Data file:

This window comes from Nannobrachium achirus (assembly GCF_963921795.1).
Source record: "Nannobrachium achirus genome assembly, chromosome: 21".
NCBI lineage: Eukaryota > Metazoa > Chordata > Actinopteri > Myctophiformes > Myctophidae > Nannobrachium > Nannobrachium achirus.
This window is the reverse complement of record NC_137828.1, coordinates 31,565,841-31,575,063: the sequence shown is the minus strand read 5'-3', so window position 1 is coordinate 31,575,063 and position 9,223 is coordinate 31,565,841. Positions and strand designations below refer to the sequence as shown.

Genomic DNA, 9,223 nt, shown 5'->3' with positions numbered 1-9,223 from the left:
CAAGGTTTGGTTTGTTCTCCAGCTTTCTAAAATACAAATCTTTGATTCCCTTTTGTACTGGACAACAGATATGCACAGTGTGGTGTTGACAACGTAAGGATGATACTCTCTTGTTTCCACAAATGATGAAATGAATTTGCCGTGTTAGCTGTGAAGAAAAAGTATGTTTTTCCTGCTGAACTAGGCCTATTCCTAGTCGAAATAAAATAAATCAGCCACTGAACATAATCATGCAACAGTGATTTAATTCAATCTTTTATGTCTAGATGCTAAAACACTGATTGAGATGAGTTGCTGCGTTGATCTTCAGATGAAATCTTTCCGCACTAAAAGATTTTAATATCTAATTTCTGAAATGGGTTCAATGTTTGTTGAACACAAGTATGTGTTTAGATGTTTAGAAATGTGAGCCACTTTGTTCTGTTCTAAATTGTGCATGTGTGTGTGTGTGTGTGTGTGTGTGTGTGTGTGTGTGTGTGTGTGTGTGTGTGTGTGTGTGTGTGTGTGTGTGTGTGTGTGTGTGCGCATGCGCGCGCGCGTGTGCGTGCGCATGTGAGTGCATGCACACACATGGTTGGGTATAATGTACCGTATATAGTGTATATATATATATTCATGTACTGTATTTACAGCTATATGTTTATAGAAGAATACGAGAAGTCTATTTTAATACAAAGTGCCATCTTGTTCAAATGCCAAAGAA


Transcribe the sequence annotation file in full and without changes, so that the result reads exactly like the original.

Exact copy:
This window comes from Nannobrachium achirus (assembly GCF_963921795.1).
Source record: "Nannobrachium achirus genome assembly, chromosome: 21".
NCBI lineage: Eukaryota > Metazoa > Chordata > Actinopteri > Myctophiformes > Myctophidae > Nannobrachium > Nannobrachium achirus.
This window is the reverse complement of record NC_137828.1, coordinates 31,565,841-31,575,063: the sequence shown is the minus strand read 5'-3', so window position 1 is coordinate 31,575,063 and position 9,223 is coordinate 31,565,841. Positions and strand designations below refer to the sequence as shown.

Genomic DNA, 9,223 nt, shown 5'->3' with positions numbered 1-9,223 from the left:
CAAGGTTTGGTTTGTTCTCCAGCTTTCTAAAATACAAATCTTTGATTCCCTTTTGTACTGGACAACAGATATGCACAGTGTGGTGTTGACAACGTAAGGATGATACTCTCTTGTTTCCACAAATGATGAAATGAATTTGCCGTGTTAGCTGTGAAGAAAAAGTATGTTTTTCCTGCTGAACTAGGCCTATTCCTAGTCGAAATAAAATAAATCAGCCACTGAACATAATCATGCAACAGTGATTTAATTCAATCTTTTATGTCTAGATGCTAAAACACTGATTGAGATGAGTTGCTGCGTTGATCTTCAGATGAAATCTTTCCGCACTAAAAGATTTTAATATCTAATTTCTGAAATGGGTTCAATGTTTGTTGAACACAAGTATGTGTTTAGATGTTTAGAAATGTGAGCCACTTTGTTCTGTTCTAAATTGTGCATGTGTGTGTGTGTGTGTGTGTGTGTGTGTGTGTGTGTGTGTGTGTGTGTGTGTGTGTGTGTGTGTGTGTGTGTGTGTGTGTGTGTGCGCATGCGCGCGCGCGTGTGCGTGCGCATGTGAGTGCATGCACACACATGGTTGGGTATAATGTACCGTATATAGTGTATATATATATATTCATGTACTGTATTTACAGCTATATGTTTATAGAAGAATACGAGAAGTCTATTTTAATACAAAGTGCCATCTTGTTCAAATGCCAAAGAA